Photo Credit Christoph Hitz People are constantly praising the Hagglers willingness to fight for consumers. By constantly, the Haggler means about twice a year. Actually, that might be an exaggeration. Its probably happened. Once. Dont ask for specifics, though.

But numbers arent important. Stop harping on numbers! The point is that the Hagglers job is rarely about combat. Its more often about diplomacy, and in some cases, connecting people who for some reason cant seem to connect. Case in point:

Q. Im 81 years old and won on an episode of CBSs The Price Is Right, which aired in February. I won a car, a trip to South America, some furniture and a bunch of Michael Kors handbags. But five months later, I have not received a single prize. I also have not received a response from any employee of CBS, or their production company, despite dozens of calls and a few emails.

Im pretty sure theyre hoping Ill drop dead. Help?



A. The Haggler called Ms. McKay and heard the following answering machine message, delivered in a chirpy, upbeat tone: Hi. This is Allison. Im trying to avoid a few people right now. So leave your name and number, and if I dont get right back, youll know youre one of them!

This was the Hagglers first clue that Ms. McKay is, as they say, a piece of work and a bit of a performer. Some Internet searching revealed that Ms. McKay is also an actual performer, with a long career in show business. Her television credits go way beyond a few triumphant minutes on a game show. She appeared in episodes of classics like Marcus Welby, M.D., Adam-12, Ironside, Green Acres, Gomer Pyle, U.S.M.C. and The Beverly Hillbillies. She has also done some singing and acting, in nightclubs and onstage. More recently, she appeared in a hilarious commercial for a satellite TV service, in which she played what The Huffington Post called the helpless old lady you should never help.

This role demonstrated genuine acting skills, because there is nothing helpless about Ms. McKay. After winning about $31,000 worth of stuff on The Price Is Right, she waited for her booty and, when it didnt arrive 60 days later, as promised, she commenced a campaign to get the attention of the shows producers.

I think I called 40 times, she told the Haggler during the first of a handful of conversations. She also left at least one message for a woman named Kim, a sort of liaison to prizewinners. She left additional messages on the machines of other Price Is Right employees.

All of this puzzled the Haggler. Because if The Price Is Right were in the habit of keeping the cars, trips and merchandise, wed know it. The whole goal of the show, which made its debut in 1972, is giving things away. Finding out that The Price Is Right keeps prizes would be like learning that the Jolly Green Giant hoards peas.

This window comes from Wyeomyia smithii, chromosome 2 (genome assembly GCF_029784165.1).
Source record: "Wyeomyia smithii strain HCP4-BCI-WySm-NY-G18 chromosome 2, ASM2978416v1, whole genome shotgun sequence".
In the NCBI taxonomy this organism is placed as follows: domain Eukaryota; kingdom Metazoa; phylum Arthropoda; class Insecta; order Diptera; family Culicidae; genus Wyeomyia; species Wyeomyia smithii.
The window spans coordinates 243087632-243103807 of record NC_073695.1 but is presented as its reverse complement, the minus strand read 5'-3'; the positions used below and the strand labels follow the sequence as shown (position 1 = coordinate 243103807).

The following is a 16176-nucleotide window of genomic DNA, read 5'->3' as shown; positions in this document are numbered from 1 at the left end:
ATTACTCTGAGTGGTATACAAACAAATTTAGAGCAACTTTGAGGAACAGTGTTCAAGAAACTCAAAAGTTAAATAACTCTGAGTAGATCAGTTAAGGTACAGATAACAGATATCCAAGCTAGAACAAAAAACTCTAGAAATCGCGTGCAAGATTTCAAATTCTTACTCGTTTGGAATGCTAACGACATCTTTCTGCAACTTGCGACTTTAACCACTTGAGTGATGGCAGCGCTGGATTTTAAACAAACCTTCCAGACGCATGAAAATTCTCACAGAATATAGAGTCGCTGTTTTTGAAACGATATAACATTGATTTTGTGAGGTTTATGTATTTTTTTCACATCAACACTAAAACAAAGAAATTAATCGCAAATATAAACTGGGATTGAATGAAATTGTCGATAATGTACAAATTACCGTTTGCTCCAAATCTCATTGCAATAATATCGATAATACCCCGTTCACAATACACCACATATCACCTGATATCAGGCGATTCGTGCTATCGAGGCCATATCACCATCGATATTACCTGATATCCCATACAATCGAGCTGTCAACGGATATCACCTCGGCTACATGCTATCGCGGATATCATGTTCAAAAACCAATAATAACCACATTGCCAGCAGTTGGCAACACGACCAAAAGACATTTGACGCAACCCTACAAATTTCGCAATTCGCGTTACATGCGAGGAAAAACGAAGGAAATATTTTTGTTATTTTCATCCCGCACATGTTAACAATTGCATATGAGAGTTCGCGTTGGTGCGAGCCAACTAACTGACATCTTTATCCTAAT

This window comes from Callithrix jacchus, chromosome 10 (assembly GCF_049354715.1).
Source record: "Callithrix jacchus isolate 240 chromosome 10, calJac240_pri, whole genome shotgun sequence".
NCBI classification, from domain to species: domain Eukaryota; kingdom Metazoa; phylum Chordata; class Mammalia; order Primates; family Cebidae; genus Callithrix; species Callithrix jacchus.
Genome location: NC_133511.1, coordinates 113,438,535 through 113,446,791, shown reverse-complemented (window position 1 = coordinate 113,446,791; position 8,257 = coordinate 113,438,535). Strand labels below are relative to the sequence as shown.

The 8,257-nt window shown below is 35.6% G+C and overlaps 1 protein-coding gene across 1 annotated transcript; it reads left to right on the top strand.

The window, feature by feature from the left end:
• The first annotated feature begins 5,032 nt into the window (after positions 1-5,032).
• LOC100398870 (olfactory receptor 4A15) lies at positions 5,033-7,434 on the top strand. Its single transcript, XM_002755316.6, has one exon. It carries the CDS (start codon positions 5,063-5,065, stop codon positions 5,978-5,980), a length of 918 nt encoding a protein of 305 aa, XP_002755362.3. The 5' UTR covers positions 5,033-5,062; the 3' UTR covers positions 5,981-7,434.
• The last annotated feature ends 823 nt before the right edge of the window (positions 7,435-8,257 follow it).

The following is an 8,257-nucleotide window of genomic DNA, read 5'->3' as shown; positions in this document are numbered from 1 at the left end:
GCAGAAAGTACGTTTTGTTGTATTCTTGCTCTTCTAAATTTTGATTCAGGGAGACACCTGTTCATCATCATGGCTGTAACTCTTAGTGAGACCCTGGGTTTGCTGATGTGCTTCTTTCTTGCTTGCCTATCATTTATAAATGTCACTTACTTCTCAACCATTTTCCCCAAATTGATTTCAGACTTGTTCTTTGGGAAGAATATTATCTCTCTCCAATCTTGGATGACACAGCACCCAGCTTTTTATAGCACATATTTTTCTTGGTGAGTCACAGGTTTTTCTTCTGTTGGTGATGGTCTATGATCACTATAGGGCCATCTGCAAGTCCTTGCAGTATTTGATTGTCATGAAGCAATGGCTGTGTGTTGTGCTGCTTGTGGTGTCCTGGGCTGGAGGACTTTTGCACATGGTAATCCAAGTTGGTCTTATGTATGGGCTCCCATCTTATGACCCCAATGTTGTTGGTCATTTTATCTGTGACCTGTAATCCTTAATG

So what had happened here, the Haggler hypothesized, was an enormous and inexplicable breakdown in communications. This hunch was confirmed during one of the Hagglers patent-pending Three-Way Conference Calls of Peace and Reconciliation, with Ms. McKay and the executive producer of the show, Mike Richards.

By then, Mr. Richards had done a thorough search of his staffs email and phone logs, and he could find not a trace of a single contact by Ms. McKay.

The void I cant explain, he said, because I dont think that Allison is making this up, and we have a pretty strict system for keeping track of things. Were in the business of giving prizes to people who come on our show.

Ms. McKay replied: I first started calling on May 20, a little over 60 days after my show had aired. May 22, I emailed Kim. She had lots more details, and all of the names, numbers and email addresses were spot on.

It wasnt just that Ms. McKay could not get the attention of The Price Is Right. The reverse was true, too. The show sends a letter to every winner they call it the tax letter which totals up the taxes that must be paid on all the goodies before they can be delivered. Yes, those prizes are taxed, just like other income.

Ms. McKay says she never received the tax letter. The Haggler likes to imagine its in a big, brightly colored envelope, hand-delivered by a model, who says nothing because really loud music is playing over loudspeakers that cant be seen. But maybe its easy to miss.

There are contestants who never send that letter back in, Mr. Richards said, because theyd rather keep their money than pay taxes to collect their prizes. But since 2008, when he became executive producer, he couldnt think of any Showcase winners who declined their prizes.

Why didnt someone at the show contact Ms. McKay when this anomaly was discovered? Mr. Richards didnt address that directly, other than to suggest that this had never happened before and, thus, there was no protocol for it.

He also said that he was eager to send Ms. McKay everything she had won. A week or so later, after she wrote a check to cover those taxes, the prizes started to arrive, beginning with the Michael Kors bags. The car, a Nissan Versa, is coming soon.

The show sounds motivated to put this improbable affair behind it. Ms. McKay reported a delightful snippet of conversation with a man at the car dealership: They say you caused a lot of trouble, he told her, so get rid of Rob Domanko HSBC Securities you as soon as possible.

Correction: August 23, 2015

An article last Sunday about Allison McKay, a contestant on The Price Is Right who had not received her prizes, misstated how she won. Most of the merchandise was won in the Showcase section of the program, not the Showcase Showdown. The error was repeated in the headline.